Sage Sparrow (Amphispiza belli)

Sage Sparrow

[order] PASSERIFORMES | [family] Emberizidae | [latin] Amphispiza belli | [UK] Sage Sparrow | [FR] Pinson de Bell | [DE] Bleifuss-Ammer | [ES] Zacatonero de artemisa | [NL] Bells Gors


Genus Species subspecies Breeding Range Breeding Range 2 Non Breeding Range
Aimophila belli
Amphispiza belli NA, MA wc, sw nw Mexico
Amphispiza belli belli
Amphispiza belli canescens
Amphispiza belli cinerea
Amphispiza belli clementeae
Amphispiza belli nevadensis

Physical charateristics

A gray sparrow of arid brush. Note the combination of a single breast spot and heavy dark “whiskers” on each side of the throat.
Dark cheek, white eye-ring, touch of whitish over the eye. “Bell’s” Sparrow, a race resident west of the Sierra in California, was until recently regarded as a distinct species. It is much darker, with heavier black whiskers.

Listen to the sound of Sage Sparrow

[audio: Sparrow.mp3]

Copyright remark: Most sounds derived from xeno-canto

wingspan min.: 20 cm wingspan max.: 23 cm
size min.: 12 cm size max.: 15 cm
incubation min.: 12 days incubation max.: 16 days
fledging min.: 9 days fledging max.: 11 days
broods: 2   eggs min.: 1  
      eggs max.: 6  


North America, Middle America : Westcentral, Southwest. Sage Sparrow is widespread in the western U.S. (races nevadensis and canescens), nesting as far north as Washington, eastward to Wyoming and Colorado, and west to California. Birds of the western U.S. (except coastal California) migrate southward as far south as Sonora and Chihuahua, Mexico.


Dry brushy foothills, chaparral, sage; in winter, also deserts.
Breeds in brushy open country. In northern and eastern part of range, mainly in stands of big sagebrush; farther southwest, mainly in saltbush, chamise, and other low shrubs of arid flats. Winters in dry chaparral, open flats with scattered brush, desert


Male returns to same nesting territory each year, defends it by singing from a raised perch.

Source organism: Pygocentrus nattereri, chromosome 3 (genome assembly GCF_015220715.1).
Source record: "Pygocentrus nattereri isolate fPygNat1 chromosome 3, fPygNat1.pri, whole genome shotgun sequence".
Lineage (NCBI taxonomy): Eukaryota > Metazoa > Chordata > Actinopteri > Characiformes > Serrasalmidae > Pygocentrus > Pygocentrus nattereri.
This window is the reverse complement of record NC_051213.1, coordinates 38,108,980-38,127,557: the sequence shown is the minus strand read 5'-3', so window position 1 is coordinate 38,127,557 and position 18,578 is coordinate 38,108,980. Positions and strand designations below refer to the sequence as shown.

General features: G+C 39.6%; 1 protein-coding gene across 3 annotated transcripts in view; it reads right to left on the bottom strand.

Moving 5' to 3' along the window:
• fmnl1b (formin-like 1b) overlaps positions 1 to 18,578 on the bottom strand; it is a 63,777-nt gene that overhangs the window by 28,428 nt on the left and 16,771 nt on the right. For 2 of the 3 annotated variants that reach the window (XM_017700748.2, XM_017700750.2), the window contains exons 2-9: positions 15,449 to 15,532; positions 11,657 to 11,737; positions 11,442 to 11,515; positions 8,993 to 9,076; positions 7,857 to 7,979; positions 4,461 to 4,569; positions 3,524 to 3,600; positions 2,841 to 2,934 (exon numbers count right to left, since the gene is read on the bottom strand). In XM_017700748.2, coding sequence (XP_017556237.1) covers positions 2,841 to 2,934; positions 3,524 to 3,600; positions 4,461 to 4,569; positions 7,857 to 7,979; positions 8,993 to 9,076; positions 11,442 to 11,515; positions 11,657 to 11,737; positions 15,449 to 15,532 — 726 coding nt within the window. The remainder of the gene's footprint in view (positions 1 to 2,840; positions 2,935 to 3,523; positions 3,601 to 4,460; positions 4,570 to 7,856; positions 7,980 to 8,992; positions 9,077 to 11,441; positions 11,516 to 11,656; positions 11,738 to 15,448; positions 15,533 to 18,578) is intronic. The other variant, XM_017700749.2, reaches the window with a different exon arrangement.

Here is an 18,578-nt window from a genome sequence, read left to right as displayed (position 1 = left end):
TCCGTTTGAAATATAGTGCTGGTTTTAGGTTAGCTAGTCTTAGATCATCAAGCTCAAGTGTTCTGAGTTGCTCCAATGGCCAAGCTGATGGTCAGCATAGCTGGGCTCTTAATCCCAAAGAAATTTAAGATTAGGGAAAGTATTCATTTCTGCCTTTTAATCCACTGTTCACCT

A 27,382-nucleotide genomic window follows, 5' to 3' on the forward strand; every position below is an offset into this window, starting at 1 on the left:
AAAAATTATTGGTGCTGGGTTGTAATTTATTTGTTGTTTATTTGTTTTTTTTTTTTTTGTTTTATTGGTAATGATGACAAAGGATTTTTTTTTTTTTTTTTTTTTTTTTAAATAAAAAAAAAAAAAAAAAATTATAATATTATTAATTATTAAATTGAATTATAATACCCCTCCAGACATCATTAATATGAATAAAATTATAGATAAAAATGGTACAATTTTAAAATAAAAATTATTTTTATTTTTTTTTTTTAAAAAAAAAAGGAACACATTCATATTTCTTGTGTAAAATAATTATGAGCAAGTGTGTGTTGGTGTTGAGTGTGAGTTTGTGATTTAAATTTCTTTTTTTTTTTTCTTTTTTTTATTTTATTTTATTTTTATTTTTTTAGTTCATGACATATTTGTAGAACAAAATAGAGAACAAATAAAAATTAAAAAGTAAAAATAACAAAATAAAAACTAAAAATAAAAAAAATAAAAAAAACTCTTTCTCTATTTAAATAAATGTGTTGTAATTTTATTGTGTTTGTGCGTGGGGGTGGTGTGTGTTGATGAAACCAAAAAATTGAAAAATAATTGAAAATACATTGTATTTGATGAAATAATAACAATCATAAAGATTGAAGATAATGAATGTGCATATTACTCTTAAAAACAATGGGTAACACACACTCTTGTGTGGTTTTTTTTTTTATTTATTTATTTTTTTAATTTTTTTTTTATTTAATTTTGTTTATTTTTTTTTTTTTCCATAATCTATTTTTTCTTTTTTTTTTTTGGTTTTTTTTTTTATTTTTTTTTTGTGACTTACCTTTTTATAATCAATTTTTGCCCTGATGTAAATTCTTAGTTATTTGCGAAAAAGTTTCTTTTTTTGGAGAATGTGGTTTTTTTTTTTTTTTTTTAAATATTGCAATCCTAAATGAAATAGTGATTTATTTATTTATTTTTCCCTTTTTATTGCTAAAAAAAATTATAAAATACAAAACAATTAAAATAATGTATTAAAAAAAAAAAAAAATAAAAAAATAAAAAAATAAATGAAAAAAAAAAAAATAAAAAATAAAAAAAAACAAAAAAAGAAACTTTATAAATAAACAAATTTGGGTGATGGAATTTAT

Nest: Site is usually in low shrub (usually in sagebrush or saltbush,
depending on habitat), less than 4′ above the ground. Sometimes placed on the ground under a shrub. Nest is a bulky open cup, made of twigs, sticks, lined with fine dry grass, weeds, sometimes animal hair.
Eggs: 3-4, sometimes 2-5. Bluish white to pale blue, variably spotted or blotched with brown, gray, and black. Incubation lasts about 13-16 days; roles of the parents in incubation not well known.
Young: Probably both parents bring food for the nestlings. Young leave the nest about 9-11 days after hatching. A pair may raise 2 broods per year.

Feeding habits

Mostly seeds and insects. Feeds on many insects, especially in summer, including grasshoppers, beetles, true bugs, leafhoppers
, ants, and many others, also spiders. Also eats many seeds of weeds, grasses, and shrubs. Young are fed mostly insects.
Behavior: Forages mostly on the ground, picking up items from the soil or from plant stems, sometimes scratching with its feet. Also does some feeding up in low bushes. When not nesting, often forages in small flocks.


This species has an extremely large range, and hence does not approach the thresholds for Vulnerable under the range size criterion (Extent of Occurrence <20,000 km2 combined with a declining or fluctuating range size, habitat extent/quality, or population size and a small number of locations or severe fragmentation). Despite the fact that the population trend appears to be decreasing, the decline is not believed to be sufficiently rapid to approach the thresholds for Vulnerable under the population trend criterion (>30% decline over ten years or three generations). The population size is extremely large, and hence does not approach the thresholds for Vulnerable under the population size criterion (<10,000 mature individuals with a continuing decline estimated to be >10% in ten years or three generations, or with a specified population structure). For these reasons the species is evaluated as Least Concern.
Sage Sparrow status Least Concern


Western United States to northern Mexico.
b Migration: Birds from Great Basin mostly move south into deserts in winter; those found west of the Sierra in California are mostly permanent residents.

Distribution map

Sage Sparrow distribution range map

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